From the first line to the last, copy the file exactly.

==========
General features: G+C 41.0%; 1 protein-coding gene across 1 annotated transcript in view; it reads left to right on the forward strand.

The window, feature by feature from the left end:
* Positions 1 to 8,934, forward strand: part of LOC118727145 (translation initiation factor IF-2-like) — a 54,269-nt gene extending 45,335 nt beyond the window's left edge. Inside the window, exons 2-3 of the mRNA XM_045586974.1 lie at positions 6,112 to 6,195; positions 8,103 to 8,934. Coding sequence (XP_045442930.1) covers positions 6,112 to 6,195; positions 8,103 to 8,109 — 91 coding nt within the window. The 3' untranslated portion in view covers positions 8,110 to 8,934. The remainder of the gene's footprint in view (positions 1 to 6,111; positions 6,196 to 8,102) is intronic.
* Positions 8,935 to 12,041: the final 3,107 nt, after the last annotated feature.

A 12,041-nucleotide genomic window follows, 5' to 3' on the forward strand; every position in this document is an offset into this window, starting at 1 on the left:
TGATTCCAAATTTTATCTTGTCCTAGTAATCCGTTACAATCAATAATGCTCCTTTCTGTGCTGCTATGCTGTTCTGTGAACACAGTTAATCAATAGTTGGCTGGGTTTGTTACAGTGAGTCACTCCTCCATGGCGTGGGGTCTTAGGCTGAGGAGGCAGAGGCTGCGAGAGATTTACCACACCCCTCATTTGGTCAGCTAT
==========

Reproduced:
General features: G+C 41.0%; 1 protein-coding gene across 1 annotated transcript in view; it reads left to right on the forward strand.

The window, feature by feature from the left end:
* Positions 1 to 8,934, forward strand: part of LOC118727145 (translation initiation factor IF-2-like) — a 54,269-nt gene extending 45,335 nt beyond the window's left edge. Inside the window, exons 2-3 of the mRNA XM_045586974.1 lie at positions 6,112 to 6,195; positions 8,103 to 8,934. Coding sequence (XP_045442930.1) covers positions 6,112 to 6,195; positions 8,103 to 8,109 — 91 coding nt within the window. The 3' untranslated portion in view covers positions 8,110 to 8,934. The remainder of the gene's footprint in view (positions 1 to 6,111; positions 6,196 to 8,102) is intronic.
* Positions 8,935 to 12,041: the final 3,107 nt, after the last annotated feature.

A 12,041-nucleotide genomic window follows, 5' to 3' on the forward strand; every position in this document is an offset into this window, starting at 1 on the left:
TGATTCCAAATTTTATCTTGTCCTAGTAATCCGTTACAATCAATAATGCTCCTTTCTGTGCTGCTATGCTGTTCTGTGAACACAGTTAATCAATAGTTGGCTGGGTTTGTTACAGTGAGTCACTCCTCCATGGCGTGGGGTCTTAGGCTGAGGAGGCAGAGGCTGCGAGAGATTTACCACACCCCTCATTTGGTCAGCTAT